Presentation on theme: "AS Linguistics, Unit 1 Introduction to language: a taste of the world’s languages."— Presentation transcript:
AS Linguistics, Unit 1 Introduction to language: a taste of the world’s languages.
How much do you know about world languages? How many languages are spoken in the world? Which are the top 4 languages in terms of number of speakers? What do English and Dutch have in common? 1,000 – 2,000 2,000-3,000 More than 3,000
Why is it so difficult to count the number of speakers? Population movement, e.g. through war,famine,migration. Population increases Multilingual communities- what is the ‘mother tongue’? How do we label languages? What is a ‘fluent speaker’ ? Does it count if you can read,but not speak a language? Reliability of reports/questionnaires
Families of Languages The metaphor of a language ‘family’ or ‘family tree’ is used to explain historical relationships between languages Linguists use the COMPARATIVE method as a way of systematically comparing languages so that they can prove a historical relationship between them.If they have a common ancestor, they are COGNATE languages.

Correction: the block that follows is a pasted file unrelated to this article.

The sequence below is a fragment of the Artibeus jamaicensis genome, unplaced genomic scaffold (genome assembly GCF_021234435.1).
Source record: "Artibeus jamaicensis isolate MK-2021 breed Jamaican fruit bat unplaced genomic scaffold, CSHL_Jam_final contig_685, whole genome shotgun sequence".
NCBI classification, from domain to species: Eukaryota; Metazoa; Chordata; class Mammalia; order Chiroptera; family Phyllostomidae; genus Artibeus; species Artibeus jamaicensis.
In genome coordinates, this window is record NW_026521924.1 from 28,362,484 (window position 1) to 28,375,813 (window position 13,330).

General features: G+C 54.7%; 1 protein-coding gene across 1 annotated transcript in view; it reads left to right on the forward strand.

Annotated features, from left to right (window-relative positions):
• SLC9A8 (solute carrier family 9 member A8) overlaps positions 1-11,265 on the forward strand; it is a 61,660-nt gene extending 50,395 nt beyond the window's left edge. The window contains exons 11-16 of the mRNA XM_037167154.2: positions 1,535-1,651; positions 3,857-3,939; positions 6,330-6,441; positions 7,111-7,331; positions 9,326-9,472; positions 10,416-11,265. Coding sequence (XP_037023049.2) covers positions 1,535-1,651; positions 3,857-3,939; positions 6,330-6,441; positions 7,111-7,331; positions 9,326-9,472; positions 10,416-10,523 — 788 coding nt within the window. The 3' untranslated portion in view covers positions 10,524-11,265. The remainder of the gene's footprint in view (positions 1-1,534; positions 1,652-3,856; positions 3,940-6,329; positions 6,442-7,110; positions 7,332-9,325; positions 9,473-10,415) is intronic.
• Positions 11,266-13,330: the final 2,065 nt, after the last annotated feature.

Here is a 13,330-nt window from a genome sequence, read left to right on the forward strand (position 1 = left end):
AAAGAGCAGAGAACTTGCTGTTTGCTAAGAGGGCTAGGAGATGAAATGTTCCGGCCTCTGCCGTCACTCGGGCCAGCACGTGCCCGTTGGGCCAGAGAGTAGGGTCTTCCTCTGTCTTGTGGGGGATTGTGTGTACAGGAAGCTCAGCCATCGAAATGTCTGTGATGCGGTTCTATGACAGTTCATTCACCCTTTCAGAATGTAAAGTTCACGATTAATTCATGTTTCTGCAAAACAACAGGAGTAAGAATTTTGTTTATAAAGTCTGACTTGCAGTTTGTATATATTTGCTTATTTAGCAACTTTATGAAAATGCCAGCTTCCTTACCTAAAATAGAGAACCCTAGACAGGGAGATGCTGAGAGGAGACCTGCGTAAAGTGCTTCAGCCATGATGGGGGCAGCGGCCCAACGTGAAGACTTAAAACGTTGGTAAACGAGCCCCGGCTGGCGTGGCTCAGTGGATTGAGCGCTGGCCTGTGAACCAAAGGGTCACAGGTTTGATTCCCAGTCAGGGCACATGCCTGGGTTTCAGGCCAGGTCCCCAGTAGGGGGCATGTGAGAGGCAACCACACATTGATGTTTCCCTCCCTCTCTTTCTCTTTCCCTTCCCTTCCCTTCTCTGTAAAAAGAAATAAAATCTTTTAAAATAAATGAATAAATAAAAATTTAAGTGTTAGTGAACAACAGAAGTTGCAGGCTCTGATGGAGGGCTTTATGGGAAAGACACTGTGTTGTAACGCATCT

Which family does English belong to? Indo-European is the name given to the family of languages that first spread through Europe and many parts of Southern Asia. The Indo-Europeans were a semi-nomadic people who lived in the steppe (grassy plains) region of southern Russia around 4,000 BC From 3500 BC, they spread into Europe
Indo-European If the vocabulary of EXTANT (still existing) I.E languages is compared,we can find out about the life-style of the I.Es. The vocabulary includes many references to family/animals/farming. Words for trees and plants give us clues about which part of Europe they lived in.
Our father….. Our father,who art in Heaven… Pater noster,qui es in caelis Unser Vater,der Du bist im Himmel Onze vader,die in de hemelen zijt English Latin German Dutch
The Germanic family There are several branches, as a result of the Germanic tribes migrating from Northern Europe in the first millennium BC Anglo –Saxon is recorded from the 8th Century English falls into the West Germanic branch, along with, for example, Frisian,German, Yiddish, Dutch, Afrikaans.